Is the Definition of Workplace Impairment Changing?
A new survey finds that employers believe “impairment” at work means more than the results of substances.
Impairment has always been a workplace safety issue. Workers are unable to safely do their jobs if their ability to work is diminished by substances such as alcohol or opioids.
According to a new survey, 90 percent of employers believe that workplace impairment can stem from substances as well as the mental health and chronic stress issues impacting workers due to a lengthy pandemic.
The National Safety Council, the organization behind the survey, has asked employers to consider far more than substance misuse when addressing “workplace impairment.” Employers should update employer policies and procedures to better outline workplace impairment as anything that could impede one’s ability to function normally or safety as a result of a number of factors — from chemical substances, such as alcohol, opioids or cannabis, to physical factors like fatigue, as well as experiencing mental distress and social factors like stress.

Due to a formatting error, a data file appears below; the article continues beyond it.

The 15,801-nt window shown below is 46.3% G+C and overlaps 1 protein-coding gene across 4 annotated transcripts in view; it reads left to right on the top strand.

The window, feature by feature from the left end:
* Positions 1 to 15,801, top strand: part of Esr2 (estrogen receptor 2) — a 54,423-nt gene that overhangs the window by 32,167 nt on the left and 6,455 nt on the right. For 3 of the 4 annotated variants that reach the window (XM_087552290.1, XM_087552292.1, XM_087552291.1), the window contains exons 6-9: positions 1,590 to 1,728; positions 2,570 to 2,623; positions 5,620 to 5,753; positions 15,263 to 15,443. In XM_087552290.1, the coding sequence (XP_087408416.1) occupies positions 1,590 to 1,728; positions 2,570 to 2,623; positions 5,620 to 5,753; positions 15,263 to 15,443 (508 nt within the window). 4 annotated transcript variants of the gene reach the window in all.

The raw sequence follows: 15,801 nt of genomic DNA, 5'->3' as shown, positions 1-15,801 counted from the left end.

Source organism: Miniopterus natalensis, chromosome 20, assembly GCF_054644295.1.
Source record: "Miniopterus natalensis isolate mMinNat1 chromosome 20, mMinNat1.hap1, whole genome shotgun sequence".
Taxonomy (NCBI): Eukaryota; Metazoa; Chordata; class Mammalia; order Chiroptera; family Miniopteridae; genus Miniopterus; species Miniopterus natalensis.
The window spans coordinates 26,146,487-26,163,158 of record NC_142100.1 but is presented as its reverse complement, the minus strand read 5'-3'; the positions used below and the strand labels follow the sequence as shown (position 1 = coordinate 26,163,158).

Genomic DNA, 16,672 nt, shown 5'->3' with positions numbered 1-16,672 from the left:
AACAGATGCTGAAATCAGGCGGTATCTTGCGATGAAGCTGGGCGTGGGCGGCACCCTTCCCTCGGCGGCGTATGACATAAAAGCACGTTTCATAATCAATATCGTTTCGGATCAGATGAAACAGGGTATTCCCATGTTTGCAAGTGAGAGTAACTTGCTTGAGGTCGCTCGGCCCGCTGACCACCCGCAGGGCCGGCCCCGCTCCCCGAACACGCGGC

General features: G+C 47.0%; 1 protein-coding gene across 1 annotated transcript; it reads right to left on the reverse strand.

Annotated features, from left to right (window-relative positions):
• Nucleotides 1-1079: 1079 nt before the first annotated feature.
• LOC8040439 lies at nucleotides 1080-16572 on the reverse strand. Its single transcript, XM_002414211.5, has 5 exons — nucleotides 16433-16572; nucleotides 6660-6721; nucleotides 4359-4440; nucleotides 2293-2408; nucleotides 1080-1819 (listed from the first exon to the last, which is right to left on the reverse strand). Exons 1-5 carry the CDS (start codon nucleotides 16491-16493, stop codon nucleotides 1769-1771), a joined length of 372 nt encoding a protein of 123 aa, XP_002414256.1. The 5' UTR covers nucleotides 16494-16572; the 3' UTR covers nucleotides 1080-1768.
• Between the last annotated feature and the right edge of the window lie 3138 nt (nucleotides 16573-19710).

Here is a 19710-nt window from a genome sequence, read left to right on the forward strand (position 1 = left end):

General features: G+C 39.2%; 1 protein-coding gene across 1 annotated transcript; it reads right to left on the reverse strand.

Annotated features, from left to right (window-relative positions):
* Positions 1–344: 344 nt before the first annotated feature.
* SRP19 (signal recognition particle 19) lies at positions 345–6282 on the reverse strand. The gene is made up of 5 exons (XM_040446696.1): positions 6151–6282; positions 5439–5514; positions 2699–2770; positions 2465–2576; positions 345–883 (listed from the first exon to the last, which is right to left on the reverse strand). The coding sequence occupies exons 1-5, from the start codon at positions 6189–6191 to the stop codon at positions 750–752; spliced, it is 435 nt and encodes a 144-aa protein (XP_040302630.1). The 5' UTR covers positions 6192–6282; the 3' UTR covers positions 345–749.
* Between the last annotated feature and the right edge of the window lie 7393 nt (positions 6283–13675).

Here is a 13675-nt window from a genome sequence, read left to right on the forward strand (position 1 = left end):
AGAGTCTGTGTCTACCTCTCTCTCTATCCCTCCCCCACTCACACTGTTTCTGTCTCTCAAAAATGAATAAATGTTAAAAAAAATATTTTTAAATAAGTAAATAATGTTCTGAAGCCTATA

The Council began a holistic assessment of “workplace impairment” in 2020 in the midst of the coronavirus pandemic and found that 93 percent of employers agreed with a broader description of impairment — one that extends beyond substances to include health and wellbeing.
“The National Safety Council has been the nation’s safety watchdog for more than 100 years, identifying emerging issues and developing resources to help keep workers safe from the workplace to anyplace,” said Lorraine Martin, NSC president and CEO. “We believe the issue of impairment is multifaceted and therefore requires an approach that recognizes all aspects of it. We urge employers to join us in looking at impairment through the new lens that our current moment demands.”
The Council found that the pandemic has forced a new era of workplace safety, one in which employers are grappling with increased substance use and misuse, as well as increased mental health distress, including depression and anxiety. To read more about this study and the NSC’s recommendations to employers, click here.